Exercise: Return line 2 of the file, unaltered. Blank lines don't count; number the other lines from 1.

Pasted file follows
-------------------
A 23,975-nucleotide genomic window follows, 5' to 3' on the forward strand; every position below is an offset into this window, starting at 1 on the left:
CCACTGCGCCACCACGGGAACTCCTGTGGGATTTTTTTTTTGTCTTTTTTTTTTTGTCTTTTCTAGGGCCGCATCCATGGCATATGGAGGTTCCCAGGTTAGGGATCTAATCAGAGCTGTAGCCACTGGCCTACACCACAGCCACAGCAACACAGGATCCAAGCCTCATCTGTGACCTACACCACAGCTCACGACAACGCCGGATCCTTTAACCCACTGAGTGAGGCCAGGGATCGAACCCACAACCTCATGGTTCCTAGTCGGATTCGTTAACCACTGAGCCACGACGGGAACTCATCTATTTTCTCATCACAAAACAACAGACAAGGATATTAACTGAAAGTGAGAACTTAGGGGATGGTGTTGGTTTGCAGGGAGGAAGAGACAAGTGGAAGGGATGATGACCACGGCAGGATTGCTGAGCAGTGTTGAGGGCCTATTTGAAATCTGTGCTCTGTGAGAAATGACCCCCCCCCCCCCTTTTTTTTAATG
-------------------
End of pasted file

CCACTGCGCCACCACGGGAACTCCTGTGGGATTTTTTTTTTGTCTTTTTTTTTTTGTCTTTTCTAGGGCCGCATCCATGGCATATGGAGGTTCCCAGGTTAGGGATCTAATCAGAGCTGTAGCCACTGGCCTACACCACAGCCACAGCAACACAGGATCCAAGCCTCATCTGTGACCTACACCACAGCTCACGACAACGCCGGATCCTTTAACCCACTGAGTGAGGCCAGGGATCGAACCCACAACCTCATGGTTCCTAGTCGGATTCGTTAACCACTGAGCCACGACGGGAACTCATCTATTTTCTCATCACAAAACAACAGACAAGGATATTAACTGAAAGTGAGAACTTAGGGGATGGTGTTGGTTTGCAGGGAGGAAGAGACAAGTGGAAGGGATGATGACCACGGCAGGATTGCTGAGCAGTGTTGAGGGCCTATTTGAAATCTGTGCTCTGTGAGAAATGACCCCCCCCCCCCCTTTTTTTTAATG